• F/A Sept-Dec 2010 - week4 - 19th Oct

    Ok,as I am mega busy this week, this will have to be  a quickie.
    Good work tonight from everyone.
    Here is a recap of where you should be with this exercise.

    Here's an outstanding work from  Orazio, Simon and Stacey.




    Good work. Keep it up.

    No class next week. Swarthmore will be closed for half term.
    See you all again on 2nd November.

    F/A Sept-Dec 2010 - week3 - 12th Oct (Part 2)

  • Really impressed with  Orazio and Sarah's work this week.

    One of Orazio's  latest pieces shown below kind of evokes that 50/60's pulp sci-fi cover that has influenced movie posters and comic book covers.
    Also there is almost a kind  of Frazetta feel to the composition.


    Frank Frazetta

    Frank Frazetta

    Anyone interested in pulp sci-fi should check out  this guy on ebay
    he usually has something interesting for sale.

    Some promising new students this term. I really  like  Sarah's work, she has a nice bold style and good use of colour.

    Stacey has a nice clean style and an eye for detail. I am looking forward to seeing some good developments in her work.

    • F/A Sept-Dec 2010 - week3 - 12th Oct

      Ok, so, first blog of the September course. It feels like ages since I last blogged here.
      So, as promised, here are some images  to refresh your memory regarding the stuff we discussed and practised in week 3.

      Bruce Timm is an excellent artist to study when wanting to break the female form down into basic, easy to absorb, shapes.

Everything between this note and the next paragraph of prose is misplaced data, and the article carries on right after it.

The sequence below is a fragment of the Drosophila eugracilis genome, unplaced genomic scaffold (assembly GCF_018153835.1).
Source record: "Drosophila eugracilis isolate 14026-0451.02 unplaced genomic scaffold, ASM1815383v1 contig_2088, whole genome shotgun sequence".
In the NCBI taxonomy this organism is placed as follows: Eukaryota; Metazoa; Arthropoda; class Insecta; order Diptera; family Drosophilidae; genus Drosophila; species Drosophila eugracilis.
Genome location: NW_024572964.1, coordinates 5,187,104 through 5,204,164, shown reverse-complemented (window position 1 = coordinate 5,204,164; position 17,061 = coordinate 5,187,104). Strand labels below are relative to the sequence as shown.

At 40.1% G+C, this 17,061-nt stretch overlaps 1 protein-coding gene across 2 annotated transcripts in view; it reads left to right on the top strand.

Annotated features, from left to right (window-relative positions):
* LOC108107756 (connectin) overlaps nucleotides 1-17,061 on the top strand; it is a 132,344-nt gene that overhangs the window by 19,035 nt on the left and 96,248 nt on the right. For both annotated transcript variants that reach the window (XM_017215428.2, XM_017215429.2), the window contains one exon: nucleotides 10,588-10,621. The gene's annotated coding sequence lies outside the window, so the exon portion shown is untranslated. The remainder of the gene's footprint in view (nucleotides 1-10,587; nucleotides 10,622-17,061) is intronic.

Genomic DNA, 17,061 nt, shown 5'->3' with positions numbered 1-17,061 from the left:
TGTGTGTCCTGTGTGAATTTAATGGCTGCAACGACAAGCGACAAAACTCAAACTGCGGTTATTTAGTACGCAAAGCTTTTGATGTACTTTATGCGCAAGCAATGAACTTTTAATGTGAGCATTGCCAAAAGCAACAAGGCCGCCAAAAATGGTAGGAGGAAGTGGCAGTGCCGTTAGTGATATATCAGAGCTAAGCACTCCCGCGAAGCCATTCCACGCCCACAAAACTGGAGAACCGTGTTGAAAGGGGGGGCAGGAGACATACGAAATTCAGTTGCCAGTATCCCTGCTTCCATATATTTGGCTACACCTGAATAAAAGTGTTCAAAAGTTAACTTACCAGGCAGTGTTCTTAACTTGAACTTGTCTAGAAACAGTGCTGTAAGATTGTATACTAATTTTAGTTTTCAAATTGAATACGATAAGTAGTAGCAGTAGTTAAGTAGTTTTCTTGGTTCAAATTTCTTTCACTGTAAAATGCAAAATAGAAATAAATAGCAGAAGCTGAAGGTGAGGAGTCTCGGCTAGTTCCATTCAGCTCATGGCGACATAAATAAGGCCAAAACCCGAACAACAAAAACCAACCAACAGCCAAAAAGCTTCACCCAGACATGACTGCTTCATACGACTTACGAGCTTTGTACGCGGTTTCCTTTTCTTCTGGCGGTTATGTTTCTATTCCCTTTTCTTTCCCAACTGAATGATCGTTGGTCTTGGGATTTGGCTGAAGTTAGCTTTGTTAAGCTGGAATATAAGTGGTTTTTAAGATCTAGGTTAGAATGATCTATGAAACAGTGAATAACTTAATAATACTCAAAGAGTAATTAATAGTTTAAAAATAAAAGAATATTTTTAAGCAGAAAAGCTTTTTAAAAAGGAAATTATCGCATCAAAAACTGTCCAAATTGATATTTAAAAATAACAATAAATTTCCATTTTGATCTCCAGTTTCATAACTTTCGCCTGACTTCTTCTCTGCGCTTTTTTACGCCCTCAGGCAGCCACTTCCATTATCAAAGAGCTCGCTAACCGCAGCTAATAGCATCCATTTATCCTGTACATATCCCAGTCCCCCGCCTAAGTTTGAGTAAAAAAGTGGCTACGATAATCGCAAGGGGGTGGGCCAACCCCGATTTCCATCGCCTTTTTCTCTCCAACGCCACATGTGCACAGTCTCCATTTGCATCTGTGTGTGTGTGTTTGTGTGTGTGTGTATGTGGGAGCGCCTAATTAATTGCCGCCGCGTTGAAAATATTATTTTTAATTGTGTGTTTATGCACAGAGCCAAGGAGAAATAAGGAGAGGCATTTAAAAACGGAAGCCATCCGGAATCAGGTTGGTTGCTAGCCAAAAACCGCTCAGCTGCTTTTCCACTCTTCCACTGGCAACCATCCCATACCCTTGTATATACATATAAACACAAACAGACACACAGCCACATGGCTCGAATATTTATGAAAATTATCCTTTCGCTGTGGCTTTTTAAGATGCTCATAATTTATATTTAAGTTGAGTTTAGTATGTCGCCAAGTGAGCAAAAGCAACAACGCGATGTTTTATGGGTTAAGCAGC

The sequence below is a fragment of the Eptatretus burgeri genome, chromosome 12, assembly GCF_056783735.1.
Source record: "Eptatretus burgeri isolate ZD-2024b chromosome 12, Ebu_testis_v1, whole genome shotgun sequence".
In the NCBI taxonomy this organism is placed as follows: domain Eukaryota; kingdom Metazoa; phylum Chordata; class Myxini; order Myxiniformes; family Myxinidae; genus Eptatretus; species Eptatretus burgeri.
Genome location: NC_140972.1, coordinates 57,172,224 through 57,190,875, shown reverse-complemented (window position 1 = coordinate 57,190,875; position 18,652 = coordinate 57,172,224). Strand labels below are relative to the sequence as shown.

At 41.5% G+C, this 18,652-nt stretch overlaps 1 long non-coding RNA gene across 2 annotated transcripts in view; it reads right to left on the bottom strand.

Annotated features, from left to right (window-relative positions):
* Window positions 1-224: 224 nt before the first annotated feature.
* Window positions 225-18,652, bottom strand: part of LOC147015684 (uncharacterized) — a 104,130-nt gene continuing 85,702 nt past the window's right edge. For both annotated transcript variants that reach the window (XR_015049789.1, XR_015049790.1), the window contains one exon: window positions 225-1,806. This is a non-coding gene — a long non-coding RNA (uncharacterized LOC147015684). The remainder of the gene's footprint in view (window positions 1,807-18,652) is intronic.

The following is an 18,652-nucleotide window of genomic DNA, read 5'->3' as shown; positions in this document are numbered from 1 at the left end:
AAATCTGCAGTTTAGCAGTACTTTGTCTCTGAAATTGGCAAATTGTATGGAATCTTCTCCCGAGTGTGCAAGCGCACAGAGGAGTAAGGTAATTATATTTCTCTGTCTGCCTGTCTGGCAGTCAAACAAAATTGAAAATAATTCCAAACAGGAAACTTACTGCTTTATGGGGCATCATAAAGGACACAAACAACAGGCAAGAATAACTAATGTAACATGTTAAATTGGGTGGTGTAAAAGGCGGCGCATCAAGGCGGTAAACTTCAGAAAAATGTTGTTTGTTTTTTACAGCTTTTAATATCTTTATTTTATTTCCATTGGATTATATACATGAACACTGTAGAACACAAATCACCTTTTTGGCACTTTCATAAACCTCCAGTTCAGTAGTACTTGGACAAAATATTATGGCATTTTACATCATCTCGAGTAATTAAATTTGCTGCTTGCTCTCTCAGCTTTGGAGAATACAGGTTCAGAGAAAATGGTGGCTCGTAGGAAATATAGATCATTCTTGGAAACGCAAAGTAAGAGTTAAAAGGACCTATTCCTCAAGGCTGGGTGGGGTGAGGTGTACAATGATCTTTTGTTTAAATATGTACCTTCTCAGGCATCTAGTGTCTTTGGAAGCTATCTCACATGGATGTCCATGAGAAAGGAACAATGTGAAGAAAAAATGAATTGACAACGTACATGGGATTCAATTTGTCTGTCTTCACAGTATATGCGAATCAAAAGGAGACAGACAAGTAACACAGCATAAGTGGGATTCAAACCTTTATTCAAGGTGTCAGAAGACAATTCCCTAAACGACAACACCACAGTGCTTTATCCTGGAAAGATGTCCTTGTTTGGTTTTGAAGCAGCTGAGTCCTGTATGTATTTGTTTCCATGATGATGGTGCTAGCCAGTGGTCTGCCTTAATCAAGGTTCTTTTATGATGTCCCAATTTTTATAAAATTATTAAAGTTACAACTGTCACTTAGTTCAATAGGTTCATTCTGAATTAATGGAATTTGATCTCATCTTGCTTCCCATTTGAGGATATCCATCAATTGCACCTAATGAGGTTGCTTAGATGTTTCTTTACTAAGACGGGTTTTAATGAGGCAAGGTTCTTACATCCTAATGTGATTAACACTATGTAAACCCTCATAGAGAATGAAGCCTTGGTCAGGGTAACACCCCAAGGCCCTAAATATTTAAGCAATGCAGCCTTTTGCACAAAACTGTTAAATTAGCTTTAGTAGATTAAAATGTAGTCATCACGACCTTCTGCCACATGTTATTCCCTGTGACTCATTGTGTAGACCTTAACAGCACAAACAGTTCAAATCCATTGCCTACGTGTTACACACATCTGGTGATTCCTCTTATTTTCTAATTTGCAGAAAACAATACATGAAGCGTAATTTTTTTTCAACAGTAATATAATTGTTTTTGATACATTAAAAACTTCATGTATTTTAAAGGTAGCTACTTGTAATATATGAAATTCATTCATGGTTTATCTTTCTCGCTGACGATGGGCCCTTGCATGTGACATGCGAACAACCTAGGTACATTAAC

and of course, the master, Frank Frazetta.
      You will learn a lot from studying Frazetta's work. If you can't afford a book that collects his best work(and you should be able to the way amazon are pricing stuff), then download some  images from the net, but do not underestimate what you will learn about figure drawing, composition and colour, from this man.

       And finally, here are some practice sketches.

      If you can, try to get some practice in before next tuesday.
      Have fun.
    • Tribute To Kurt Cobain

      A book came out  early this year which is a collcetion of drawings of Kurt Cobain drawn by professional and amateur artists (but all geniune fans) from around the world. There is a particularly excellent drawing from renowned comic book artist, Bill Sienkiewicz. The book is only available from the guy whol put the whole thing together. His name is Benedict Quilter and he can be contacted here:
      Quilters@Clear.Net.Nz  which I believe is his father's bookshop
      and here,  which is his personal e-mail address
      As you will see from the pics attached, I drew the cover (and I also wrote the intro).